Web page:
Research Spotlight: An Improved and Highly Selective Fluorescence Assay for Measuring Phosphatidylserine Decarboxylase Activity

Posted on October 05, 2021


Fluorescence Image For Fb And Li

Hopefully, you’ve had the opportunity to read our interview with Dr. Dennis Voelker. If you haven’t, SPOILER ALERT! In the interview, Dr. Voelker describes the significance that a recently developed fluorescence assay has in future diagnostic and therapeutic research. He says “The field of lipid biochemistry is ripe for expansion into the realm of screening for- and identifying- novel inhibitors of essential enzymes for application as new drugs for treating all types of microbial infections, including viruses, bacteria and fungi.” Keep reading to learn more about this highly selective fluorescence assay for measuring phosphatidylserine decarboxylase activity!

Why is phosphatidylserine decarboxylase (PSD) activity important to measure?

The primary responsibility of PSDs is to convert the phosphatidylserine (PS) to phosphatidylethanolamine (PE). PE is an essential component in Gram-negative prokaryotes and eukaryotes. Typically, it is either the most abundant or second most abundant phospholipid in cell membranes. In some prokaryotes like E. coli PSD is the only source of PE. In eukaryotes such as yeast and mammalian systems, there are redundant pathways for PE pools to form. In these systems, redundancy does not necessarily mean that PSD production of PE is unnecessary, and in many cases, alternative pathways cannot fully satisfy all organelles with PE complements. For example, deletion of the gene encoding mitochondrial PSD results in auxotrophy, respiratory deficiency, and mitochondrial instability in yeast, and embryonic lethality in mice. PSD also has been shown to play a key role in cancer development.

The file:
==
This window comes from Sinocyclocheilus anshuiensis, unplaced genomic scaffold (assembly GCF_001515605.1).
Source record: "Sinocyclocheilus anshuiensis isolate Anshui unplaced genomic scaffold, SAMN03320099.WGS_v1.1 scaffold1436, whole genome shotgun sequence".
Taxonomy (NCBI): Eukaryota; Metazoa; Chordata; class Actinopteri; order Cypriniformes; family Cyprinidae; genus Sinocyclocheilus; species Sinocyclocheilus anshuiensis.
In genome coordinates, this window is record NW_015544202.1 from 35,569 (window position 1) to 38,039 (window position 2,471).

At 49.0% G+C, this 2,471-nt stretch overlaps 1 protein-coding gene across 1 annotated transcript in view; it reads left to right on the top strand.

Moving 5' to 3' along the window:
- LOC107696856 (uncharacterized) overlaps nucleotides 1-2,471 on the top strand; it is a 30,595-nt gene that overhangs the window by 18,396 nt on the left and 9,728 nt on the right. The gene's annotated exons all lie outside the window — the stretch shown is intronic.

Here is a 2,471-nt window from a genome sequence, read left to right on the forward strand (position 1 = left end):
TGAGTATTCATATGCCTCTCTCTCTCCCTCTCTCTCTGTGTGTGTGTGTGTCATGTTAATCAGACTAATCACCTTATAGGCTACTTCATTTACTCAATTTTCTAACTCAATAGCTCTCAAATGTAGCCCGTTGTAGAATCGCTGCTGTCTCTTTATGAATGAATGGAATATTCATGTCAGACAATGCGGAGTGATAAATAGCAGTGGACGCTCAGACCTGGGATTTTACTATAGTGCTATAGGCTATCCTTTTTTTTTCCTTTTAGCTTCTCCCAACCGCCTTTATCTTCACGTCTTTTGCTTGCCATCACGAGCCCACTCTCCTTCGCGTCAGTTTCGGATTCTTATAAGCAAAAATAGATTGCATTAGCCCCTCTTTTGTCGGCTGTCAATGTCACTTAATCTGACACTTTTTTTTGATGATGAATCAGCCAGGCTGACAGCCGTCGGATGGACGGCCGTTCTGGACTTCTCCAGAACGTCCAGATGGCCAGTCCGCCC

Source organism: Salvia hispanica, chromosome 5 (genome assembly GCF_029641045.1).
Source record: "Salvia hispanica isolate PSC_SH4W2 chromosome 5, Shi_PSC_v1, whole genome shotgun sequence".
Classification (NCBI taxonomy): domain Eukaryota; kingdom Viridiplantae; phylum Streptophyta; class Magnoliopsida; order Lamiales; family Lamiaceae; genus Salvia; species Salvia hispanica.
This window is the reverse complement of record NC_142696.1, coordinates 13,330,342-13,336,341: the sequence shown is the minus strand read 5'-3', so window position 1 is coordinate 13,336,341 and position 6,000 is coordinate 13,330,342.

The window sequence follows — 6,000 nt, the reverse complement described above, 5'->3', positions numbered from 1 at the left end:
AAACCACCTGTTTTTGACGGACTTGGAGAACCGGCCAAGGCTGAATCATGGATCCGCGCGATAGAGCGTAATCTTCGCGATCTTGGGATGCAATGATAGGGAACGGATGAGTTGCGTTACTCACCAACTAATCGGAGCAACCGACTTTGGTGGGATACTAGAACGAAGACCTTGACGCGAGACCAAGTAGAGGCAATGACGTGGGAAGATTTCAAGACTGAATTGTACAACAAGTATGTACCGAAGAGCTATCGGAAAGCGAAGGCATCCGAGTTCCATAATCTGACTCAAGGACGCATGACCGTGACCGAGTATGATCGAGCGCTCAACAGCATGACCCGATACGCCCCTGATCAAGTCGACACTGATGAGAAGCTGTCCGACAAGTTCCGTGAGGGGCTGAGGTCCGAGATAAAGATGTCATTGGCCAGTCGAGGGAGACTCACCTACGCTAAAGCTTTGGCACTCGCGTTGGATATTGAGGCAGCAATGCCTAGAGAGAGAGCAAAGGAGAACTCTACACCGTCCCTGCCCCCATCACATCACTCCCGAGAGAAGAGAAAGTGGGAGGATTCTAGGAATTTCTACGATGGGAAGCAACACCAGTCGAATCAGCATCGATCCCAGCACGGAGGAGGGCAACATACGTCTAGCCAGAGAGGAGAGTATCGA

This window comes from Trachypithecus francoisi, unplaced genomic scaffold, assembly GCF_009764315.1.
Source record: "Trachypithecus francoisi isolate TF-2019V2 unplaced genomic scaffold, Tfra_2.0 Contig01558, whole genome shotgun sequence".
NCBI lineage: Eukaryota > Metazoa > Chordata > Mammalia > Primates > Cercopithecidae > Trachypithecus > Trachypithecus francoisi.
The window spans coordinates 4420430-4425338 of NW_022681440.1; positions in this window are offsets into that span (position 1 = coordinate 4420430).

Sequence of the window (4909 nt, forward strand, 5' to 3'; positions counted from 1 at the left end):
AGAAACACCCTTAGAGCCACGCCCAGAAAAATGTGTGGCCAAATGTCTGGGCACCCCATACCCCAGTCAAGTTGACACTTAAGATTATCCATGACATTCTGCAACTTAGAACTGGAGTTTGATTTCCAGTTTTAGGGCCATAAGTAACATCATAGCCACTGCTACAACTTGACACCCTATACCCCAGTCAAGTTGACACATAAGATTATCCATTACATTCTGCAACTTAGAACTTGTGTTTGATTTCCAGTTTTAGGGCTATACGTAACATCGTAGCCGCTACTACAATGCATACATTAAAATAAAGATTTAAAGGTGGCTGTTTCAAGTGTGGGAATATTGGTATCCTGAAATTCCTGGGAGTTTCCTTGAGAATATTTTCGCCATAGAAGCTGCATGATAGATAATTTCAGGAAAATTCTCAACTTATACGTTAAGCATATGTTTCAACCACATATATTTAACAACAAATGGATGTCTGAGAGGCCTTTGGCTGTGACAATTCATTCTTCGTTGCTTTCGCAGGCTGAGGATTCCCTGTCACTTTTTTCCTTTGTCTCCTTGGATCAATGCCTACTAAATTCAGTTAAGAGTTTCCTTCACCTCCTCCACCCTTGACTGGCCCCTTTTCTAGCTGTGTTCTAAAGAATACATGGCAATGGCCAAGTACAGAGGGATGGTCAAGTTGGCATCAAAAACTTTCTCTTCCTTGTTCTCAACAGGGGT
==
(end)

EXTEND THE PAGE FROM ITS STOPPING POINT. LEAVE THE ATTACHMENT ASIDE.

The importance of this enzyme is apparent but even so, an inhibitor of this family of enzymes has not yet been developed. One major challenge associated with the development of PSD inhibitors is the time-consuming nature of assays available for screening inhibitors of the enzyme. The research in this article sought to identify a new method with more widely available reagents for detection of PSD catalysis and then characterize the properties and selectivity of this new method while also testing the feasibility of applying the new method to crude preparation of the enzymes in bacteria, fungi, and neoplastic cells.

A Newly Developed, Highly Selective Fluorescence Assay for Detection of PSD Activity

The newly developed method is much less cumbersome than the previous methods for detecting PSD activity. For context, one previous method required the incubation of membranes in detergent micelles containing radioactive material. The method described in this paper uses the sequential addition of reagents to a single well of multi-well plates to develop strong fluorescence signals that accurately report enzyme activity. The described method is also highly selective and does not create fluorescent adducts with PS like other previously reported methods. This method also excludes PE formed from the precursors (i.e. lyso-PE, Etn, phosphor-Etn, or CDP-Etn) because the reagent makes a fluorescent adduct with the precursors as well as the PE meaning that there will be no increase of fluorescence for non-PSD pathways. Furthermore, the new method has an increased dynamic range for detecting PSD inhibition in screening assays noted by the signal/background ratio of 24 compared to the previously reported ratio of 3.5. The newly developed assay provides a simple screening method for inhibitors of PSDs from pathogenic yeasts, bacteria, neoplastic cells, and tissues.

Thank you, Dr. Voelker, for being a friend and customer of Avanti! We are proud that our lipids are being put to use in your research. Don’t forget to check out our Interview with Dr. Voelker at the link below and click HERE to read the full research article!